finding 1.1 : key-message-1-1

Atmospheric carbon dioxide (CO2) has increased from a preindustrial abundance of 280 parts per million (ppm) of dry air to over 400 ppm in recent years—an increase of over 40%. As of July 2017, global average CO2 was 406 ppm. Methane (CH4) has increased from a preindustrial abundance of about 700 parts per billion (ppb) of dry air to more than 1,850 ppb as of 2017—an increase of over 160%. The current understanding of the sources and sinks of atmospheric carbon supports the dominant role of human activities, especially fossil fuel combustion, in the rapid rise of atmospheric carbon (very high confidence).



This finding is from chapter 1 of Second State of the Carbon Cycle Report (SOCCR2): A Sustained Assessment Report.

Description of evidence base: Preindustrial concentrations of CO2, CH4, and other trace species are known from measurements of air trapped in ice cores and firn from Greenland and Antarctica (e.g., MacFarling Meure et al., 2006). These measurements show that preindustrial levels of CO2 and CH4 were 280 ppm and 800 ppb, respectively. Contemporary global measurements of CO2 and CH4 are archived and documented at esrl.noaa.gov/gmd/ccgg/trends/global.html. Estimates of cumulative carbon emissions, along with atmospheric observations and estimates of net uptake by ocean or land, show that human emissions dominate the observed increase of CO2 (Tans 2009). Analyses of “bottom-up” estimates of the CH4 budget and atmospheric observations also support a strong role for anthropogenic emissions in the contemporary atmospheric CH4 budget (Saunois et al., 2016).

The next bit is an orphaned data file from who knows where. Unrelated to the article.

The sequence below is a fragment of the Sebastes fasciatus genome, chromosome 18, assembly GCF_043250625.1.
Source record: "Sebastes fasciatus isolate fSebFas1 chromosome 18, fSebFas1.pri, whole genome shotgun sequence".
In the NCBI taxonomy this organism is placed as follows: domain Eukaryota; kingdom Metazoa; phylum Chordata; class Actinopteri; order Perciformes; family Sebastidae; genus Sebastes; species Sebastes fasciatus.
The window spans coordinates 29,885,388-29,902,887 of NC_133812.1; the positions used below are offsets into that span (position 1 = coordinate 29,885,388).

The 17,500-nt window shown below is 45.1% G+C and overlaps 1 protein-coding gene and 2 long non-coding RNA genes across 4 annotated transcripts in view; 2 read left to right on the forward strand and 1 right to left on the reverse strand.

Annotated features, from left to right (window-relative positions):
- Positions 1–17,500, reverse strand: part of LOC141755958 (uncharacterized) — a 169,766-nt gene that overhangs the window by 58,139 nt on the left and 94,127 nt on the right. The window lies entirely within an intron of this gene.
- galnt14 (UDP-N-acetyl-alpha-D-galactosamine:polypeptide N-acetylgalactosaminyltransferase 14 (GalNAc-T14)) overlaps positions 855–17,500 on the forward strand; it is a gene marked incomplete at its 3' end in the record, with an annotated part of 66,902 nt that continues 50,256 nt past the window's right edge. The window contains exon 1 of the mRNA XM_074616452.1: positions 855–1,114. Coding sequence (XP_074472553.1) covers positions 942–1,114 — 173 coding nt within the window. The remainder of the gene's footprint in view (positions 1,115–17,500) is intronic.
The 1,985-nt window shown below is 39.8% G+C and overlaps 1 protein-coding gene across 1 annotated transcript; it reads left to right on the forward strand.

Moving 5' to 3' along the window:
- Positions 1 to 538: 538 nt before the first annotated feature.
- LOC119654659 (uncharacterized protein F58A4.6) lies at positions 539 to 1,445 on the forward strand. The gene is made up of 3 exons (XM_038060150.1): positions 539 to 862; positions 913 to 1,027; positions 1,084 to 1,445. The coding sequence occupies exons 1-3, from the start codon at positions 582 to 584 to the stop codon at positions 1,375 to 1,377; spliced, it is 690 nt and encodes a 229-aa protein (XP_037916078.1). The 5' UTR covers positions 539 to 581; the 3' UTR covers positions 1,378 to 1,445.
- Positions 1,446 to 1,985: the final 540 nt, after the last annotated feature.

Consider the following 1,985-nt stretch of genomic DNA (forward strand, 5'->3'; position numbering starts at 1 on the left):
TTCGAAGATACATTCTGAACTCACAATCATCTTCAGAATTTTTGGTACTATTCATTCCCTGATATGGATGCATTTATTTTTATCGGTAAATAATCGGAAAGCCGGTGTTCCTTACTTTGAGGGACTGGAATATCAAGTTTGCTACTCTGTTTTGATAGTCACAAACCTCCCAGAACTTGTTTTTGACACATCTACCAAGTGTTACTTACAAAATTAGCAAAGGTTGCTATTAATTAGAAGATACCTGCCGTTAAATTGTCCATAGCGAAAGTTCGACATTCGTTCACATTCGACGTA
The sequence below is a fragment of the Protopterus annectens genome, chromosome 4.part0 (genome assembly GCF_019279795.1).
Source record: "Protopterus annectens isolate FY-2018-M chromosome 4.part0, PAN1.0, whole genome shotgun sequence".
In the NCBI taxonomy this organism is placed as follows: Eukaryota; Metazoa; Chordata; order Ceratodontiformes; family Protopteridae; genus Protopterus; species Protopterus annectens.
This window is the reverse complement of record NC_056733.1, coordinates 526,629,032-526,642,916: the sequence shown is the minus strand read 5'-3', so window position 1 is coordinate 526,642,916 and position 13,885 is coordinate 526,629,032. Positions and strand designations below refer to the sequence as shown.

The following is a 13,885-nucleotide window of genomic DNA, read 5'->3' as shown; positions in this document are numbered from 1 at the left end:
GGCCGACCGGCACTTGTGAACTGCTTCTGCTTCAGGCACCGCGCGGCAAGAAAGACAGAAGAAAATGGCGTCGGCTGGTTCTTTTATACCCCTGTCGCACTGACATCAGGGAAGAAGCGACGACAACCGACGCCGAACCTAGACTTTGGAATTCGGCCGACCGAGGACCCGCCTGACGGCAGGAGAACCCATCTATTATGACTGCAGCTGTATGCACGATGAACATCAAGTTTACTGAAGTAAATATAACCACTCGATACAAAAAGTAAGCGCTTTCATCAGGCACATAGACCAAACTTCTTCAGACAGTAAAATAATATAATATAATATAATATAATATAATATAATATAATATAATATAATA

New information and remaining uncertainties: There is a high degree of confidence in the overall increases in CO2 and CH4 since the preindustrial era. Attribution of these increases to anthropogenic emissions or natural emissions is subject to uncertainty (e.g., Saunois et al., 2016; Tans 2009). However, these uncertainties are unlikely to change the central conclusion that anthropogenic emissions have caused the significant increases in CO2 and CH4 since preindustrial times.

Assessment of confidence based on evidence: Observations clearly show substantial increases in greenhouse gas (GHG) concentrations since preindustrial times resulting from anthropogenic GHG emissions and land-use change.

Provenance
This finding was derived from figure P.2: P.2. Likelihood and Confidence Evaluation

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